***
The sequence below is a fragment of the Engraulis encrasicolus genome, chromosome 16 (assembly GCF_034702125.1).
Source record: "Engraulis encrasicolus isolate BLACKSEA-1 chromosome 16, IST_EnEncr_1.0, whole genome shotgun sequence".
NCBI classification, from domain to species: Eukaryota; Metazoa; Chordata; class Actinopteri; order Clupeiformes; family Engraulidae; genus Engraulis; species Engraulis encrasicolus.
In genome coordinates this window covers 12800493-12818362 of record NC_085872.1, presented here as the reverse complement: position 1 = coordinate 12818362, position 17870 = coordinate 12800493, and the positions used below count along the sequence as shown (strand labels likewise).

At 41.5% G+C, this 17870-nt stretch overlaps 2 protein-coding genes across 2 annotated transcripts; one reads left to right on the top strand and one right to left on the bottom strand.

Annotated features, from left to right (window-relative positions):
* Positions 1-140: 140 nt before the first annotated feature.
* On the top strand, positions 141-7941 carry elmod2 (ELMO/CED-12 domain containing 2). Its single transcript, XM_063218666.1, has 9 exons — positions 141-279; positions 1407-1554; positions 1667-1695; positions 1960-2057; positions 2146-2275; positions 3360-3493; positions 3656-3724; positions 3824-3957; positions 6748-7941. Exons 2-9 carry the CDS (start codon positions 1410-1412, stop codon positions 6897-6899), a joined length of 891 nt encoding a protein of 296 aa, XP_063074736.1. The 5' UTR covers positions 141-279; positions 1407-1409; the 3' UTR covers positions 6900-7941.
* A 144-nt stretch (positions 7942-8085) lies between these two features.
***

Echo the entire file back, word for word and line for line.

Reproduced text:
The sequence below is a fragment of the Engraulis encrasicolus genome, chromosome 16 (assembly GCF_034702125.1).
Source record: "Engraulis encrasicolus isolate BLACKSEA-1 chromosome 16, IST_EnEncr_1.0, whole genome shotgun sequence".
NCBI classification, from domain to species: Eukaryota; Metazoa; Chordata; class Actinopteri; order Clupeiformes; family Engraulidae; genus Engraulis; species Engraulis encrasicolus.
In genome coordinates this window covers 12800493-12818362 of record NC_085872.1, presented here as the reverse complement: position 1 = coordinate 12818362, position 17870 = coordinate 12800493, and the positions used below count along the sequence as shown (strand labels likewise).

At 41.5% G+C, this 17870-nt stretch overlaps 2 protein-coding genes across 2 annotated transcripts; one reads left to right on the top strand and one right to left on the bottom strand.

Annotated features, from left to right (window-relative positions):
* Positions 1-140: 140 nt before the first annotated feature.
* On the top strand, positions 141-7941 carry elmod2 (ELMO/CED-12 domain containing 2). Its single transcript, XM_063218666.1, has 9 exons — positions 141-279; positions 1407-1554; positions 1667-1695; positions 1960-2057; positions 2146-2275; positions 3360-3493; positions 3656-3724; positions 3824-3957; positions 6748-7941. Exons 2-9 carry the CDS (start codon positions 1410-1412, stop codon positions 6897-6899), a joined length of 891 nt encoding a protein of 296 aa, XP_063074736.1. The 5' UTR covers positions 141-279; positions 1407-1409; the 3' UTR covers positions 6900-7941.
* A 144-nt stretch (positions 7942-8085) lies between these two features.